A final TMA to write next week before going away, one more online tutorial then it’s just getting my head down to revise and smarten up my handwriting as much as possible before the exam.
So just what is distributive justice? The first two activities in the chapter of this week’s topic did not help as they referred you to audio which you didn’t have. After a lot of digging it turns out they they goofed in the editing process and cut out the section that the activities discuss, leaving just a transcript of what was said. Helpful.
After a few thought experiments about islands and pork pies it was finally time to look at John Rowl’s theory about distributive justice, which seems to have boiled down to equality for all unless everyone can get a bigger bit of cake by discriminating against someone else, but only up to the largest piece of cake that those discriminated against can get. If the amount of cake that those being discriminated against starts to get smaller, then it’s a no go.
There was also something about a desert base whereby no-one deserves anything as it isn’t desert (or possibly turtles) all the way down.
I think I’m going to have some weird dreams after this one. Or maybe some cheesecake.
The latest philosophy essay (on Descartes) came back from my tutor last night, and will my marks being all over the shop and different things wrong each time I had no idea what to expect. Surprisingly I got a 78 which matches my previous top mark in this course. Conflicting feedback (as per usual) with wanting more signposting and more explanation, but not about X and not without going over the word count. Ho hum. At least this puts me in a better position to try and scrape a pass 2 (2:1) for the module with one assignment and the exam to go. Maybe I won’t transfer to a pure psychology degree after all.
I am taking the scheduled Easter break to get a week ahead in my studies so that I can complete and submit my final assignment for this course before leaving for Bungay juggling convention (it is due during it), leaving me that time for pure revision for the exam. So this week it was more looking at political obligations and how they are created. Oh, and surprise surprise, up pop Messrs Locke and Hume. They’ll be getting their own set of index cards to revise from, I think they’ve appeared in each of the six sections that this course is divided into.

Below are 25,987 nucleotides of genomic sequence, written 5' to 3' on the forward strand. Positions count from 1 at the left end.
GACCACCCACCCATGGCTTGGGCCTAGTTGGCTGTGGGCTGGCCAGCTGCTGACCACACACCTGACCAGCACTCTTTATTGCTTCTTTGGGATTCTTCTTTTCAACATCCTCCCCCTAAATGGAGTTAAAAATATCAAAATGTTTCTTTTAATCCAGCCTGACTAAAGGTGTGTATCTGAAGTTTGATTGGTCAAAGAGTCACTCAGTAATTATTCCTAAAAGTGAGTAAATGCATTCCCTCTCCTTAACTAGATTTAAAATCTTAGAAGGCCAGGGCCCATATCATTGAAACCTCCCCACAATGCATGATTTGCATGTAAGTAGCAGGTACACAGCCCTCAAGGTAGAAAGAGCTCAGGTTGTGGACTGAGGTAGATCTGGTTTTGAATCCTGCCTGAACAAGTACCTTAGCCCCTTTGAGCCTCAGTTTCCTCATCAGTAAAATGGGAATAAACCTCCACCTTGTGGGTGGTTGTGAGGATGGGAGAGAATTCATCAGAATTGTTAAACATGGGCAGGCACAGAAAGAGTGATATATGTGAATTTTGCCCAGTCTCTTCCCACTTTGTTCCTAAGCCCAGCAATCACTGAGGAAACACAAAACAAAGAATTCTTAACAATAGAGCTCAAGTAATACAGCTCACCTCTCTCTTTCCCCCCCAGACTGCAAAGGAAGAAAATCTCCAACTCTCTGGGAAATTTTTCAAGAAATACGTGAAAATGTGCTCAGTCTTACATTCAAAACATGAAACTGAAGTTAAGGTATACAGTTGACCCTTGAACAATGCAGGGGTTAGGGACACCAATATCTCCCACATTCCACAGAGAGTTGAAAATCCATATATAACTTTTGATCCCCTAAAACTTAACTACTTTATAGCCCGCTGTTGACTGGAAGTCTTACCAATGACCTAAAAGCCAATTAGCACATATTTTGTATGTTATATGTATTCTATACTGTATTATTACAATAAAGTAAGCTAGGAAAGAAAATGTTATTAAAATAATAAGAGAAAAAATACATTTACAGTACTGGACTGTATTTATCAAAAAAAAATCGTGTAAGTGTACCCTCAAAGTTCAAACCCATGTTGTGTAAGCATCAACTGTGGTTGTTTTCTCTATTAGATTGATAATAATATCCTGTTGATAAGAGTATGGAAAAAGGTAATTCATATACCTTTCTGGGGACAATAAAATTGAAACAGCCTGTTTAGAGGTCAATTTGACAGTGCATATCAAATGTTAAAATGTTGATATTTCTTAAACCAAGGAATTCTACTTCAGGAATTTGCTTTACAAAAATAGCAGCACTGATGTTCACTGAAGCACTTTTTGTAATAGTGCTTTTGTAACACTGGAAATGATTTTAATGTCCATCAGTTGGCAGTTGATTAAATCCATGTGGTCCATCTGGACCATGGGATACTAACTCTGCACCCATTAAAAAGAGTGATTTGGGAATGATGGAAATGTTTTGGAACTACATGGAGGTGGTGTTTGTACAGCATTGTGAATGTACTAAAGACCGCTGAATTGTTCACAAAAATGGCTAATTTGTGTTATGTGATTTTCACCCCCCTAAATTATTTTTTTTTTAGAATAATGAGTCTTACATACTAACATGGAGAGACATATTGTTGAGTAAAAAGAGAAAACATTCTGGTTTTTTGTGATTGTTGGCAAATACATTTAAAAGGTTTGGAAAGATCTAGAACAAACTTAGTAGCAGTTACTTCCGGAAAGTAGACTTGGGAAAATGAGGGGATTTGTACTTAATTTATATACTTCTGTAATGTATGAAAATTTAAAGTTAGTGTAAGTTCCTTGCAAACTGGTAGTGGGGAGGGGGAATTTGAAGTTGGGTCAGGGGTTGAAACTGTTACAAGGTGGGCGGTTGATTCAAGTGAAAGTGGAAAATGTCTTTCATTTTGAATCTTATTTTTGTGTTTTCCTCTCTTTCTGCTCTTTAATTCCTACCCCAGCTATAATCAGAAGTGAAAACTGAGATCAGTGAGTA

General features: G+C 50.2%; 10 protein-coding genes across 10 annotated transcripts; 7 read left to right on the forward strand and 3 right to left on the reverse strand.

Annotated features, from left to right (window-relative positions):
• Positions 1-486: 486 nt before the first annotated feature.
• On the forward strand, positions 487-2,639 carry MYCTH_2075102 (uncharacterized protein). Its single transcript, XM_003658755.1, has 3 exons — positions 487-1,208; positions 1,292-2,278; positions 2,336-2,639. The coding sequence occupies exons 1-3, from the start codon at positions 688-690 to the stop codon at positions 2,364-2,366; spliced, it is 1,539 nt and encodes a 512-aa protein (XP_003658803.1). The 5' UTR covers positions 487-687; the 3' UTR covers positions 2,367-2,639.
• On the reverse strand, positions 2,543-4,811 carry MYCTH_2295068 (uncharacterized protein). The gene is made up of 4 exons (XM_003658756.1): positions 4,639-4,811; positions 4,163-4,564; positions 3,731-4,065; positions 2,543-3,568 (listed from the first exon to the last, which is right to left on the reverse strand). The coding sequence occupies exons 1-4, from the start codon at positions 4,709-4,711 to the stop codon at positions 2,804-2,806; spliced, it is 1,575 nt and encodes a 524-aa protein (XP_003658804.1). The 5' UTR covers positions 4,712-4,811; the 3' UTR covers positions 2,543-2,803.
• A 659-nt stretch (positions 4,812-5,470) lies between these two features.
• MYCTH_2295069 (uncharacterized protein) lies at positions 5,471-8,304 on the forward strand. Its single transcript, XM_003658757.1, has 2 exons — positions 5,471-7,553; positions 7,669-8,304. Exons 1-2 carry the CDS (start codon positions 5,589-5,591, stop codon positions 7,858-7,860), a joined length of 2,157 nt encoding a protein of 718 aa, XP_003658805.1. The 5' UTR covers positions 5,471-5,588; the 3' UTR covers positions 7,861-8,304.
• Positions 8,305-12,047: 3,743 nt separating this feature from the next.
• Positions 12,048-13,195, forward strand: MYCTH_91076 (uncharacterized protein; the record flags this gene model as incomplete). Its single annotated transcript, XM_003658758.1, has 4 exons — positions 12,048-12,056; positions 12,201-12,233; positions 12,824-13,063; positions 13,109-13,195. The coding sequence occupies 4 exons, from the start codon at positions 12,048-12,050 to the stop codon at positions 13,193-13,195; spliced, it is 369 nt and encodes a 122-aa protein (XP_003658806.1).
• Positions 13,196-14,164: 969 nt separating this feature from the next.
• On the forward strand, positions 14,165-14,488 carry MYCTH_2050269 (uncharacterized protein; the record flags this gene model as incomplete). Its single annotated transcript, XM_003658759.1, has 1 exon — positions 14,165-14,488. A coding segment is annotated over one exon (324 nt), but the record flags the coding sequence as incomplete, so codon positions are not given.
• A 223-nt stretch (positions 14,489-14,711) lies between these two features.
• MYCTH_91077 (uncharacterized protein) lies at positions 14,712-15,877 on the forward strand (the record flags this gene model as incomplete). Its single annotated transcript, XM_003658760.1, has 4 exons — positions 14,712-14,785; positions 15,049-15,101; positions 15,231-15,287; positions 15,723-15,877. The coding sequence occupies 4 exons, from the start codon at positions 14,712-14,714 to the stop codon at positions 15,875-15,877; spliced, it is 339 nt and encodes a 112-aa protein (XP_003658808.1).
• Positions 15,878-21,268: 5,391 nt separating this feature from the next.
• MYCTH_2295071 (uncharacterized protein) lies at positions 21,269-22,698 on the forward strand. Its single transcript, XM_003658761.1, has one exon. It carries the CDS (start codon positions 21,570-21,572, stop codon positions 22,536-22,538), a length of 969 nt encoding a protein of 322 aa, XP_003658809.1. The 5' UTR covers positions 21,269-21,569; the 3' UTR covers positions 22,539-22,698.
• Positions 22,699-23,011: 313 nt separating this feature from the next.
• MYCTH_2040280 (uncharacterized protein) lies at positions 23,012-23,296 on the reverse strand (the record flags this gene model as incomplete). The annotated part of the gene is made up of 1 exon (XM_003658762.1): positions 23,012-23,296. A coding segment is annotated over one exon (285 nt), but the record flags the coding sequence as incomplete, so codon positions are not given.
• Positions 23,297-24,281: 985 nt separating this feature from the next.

A lot of posturing from Locke about how a government should be formed (with the consent from those being governed by it), with Hume shooting that down with the evidence of history. Some amusing asides as to what can be considered “consent”, and how the “what if everybody did it?” argument doesn’t really work in the real world.
A little thing like the British Juggling Convention doesn’t get in the way of my running and also doesn’t get in the way of my studying. I need to use my official Easter break for Bungay, so am continuing to study whilst away at the convention, even if the promised quiet study room was locked and there were a couple of fire alarms in addition to workshop attendees to contend with.
This week started the final section of the module, looking at political philosophy. The first week is normally an introduction, which was helpful as the workload is often a little bit less. The very basics were introduced and we looked at a bit of Plato and Novick and the parental analogy and fair play arguments for political obligations. I disagreed with pretty much all of the examples, which was interesting, and made it look like I have philosophical anarchistic leanings, which was unexpected. I shall have to see how that develops through the rest of the subject.
The deadline for the submission of this assignment which was looking at whether being able to conceive of mind and body apart means that they can exist apart, has passed so I can blog about it. Well, I submitted an essay. It talked about Descartes’ argument for being able to have mind and body existing apart since he can conceive them apart. It included problems with Descartes’ reasoning, and some examples as to how they were wrong.
I have no idea if it is what my tutor wants.
Each essay has had completely different feedback, so I’ve been fire-fighting my way through, fixing one thing only to be told that something else is wrong. Ho hum. I’ll get a mark at least, and it should be a passing one, but with only one more assignment before the exam (which might not be marked and returned before the exam) I’m thinking again about switching to a full psychology degree instead of a combined philosophy and psychology degree.
A long tutorial this week, going on for two and a half hours before we were finally kicked out for the next people due in (including someone from one of my level 1 courses). Lots to cover including a fair few sidetracks, looking at mind and the upcoming TMA on Descartes. It seems like a lot of people have already started or in some cases completed their essays. I’ll be starting on Monday (lots of knitting and running to squeeze in this weekend). It’s not due in until Thursday.